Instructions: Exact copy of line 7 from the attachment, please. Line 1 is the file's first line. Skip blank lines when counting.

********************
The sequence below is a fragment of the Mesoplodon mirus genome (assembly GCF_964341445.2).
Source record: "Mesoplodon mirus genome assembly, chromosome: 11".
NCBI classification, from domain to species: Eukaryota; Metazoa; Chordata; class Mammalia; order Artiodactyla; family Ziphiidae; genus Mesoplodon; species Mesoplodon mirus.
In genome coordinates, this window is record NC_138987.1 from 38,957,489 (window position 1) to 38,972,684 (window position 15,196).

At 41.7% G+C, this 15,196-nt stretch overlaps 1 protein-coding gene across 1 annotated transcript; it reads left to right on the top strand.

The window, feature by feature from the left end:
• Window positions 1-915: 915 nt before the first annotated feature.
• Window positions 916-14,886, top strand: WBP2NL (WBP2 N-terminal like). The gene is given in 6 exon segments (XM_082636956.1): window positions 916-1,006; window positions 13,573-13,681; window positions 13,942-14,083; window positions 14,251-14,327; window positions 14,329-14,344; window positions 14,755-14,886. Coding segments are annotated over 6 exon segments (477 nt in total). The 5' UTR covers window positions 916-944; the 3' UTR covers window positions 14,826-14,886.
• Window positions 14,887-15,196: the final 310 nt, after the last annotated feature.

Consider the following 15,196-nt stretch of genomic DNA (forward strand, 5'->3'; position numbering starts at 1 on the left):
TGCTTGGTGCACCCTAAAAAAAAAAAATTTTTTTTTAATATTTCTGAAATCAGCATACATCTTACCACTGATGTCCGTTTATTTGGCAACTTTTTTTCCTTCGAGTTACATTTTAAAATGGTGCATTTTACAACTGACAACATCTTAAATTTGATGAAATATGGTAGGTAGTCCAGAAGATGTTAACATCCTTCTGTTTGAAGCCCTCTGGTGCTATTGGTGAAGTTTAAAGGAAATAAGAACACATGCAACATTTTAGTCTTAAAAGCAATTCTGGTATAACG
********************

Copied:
• Window positions 1-915: 915 nt before the first annotated feature.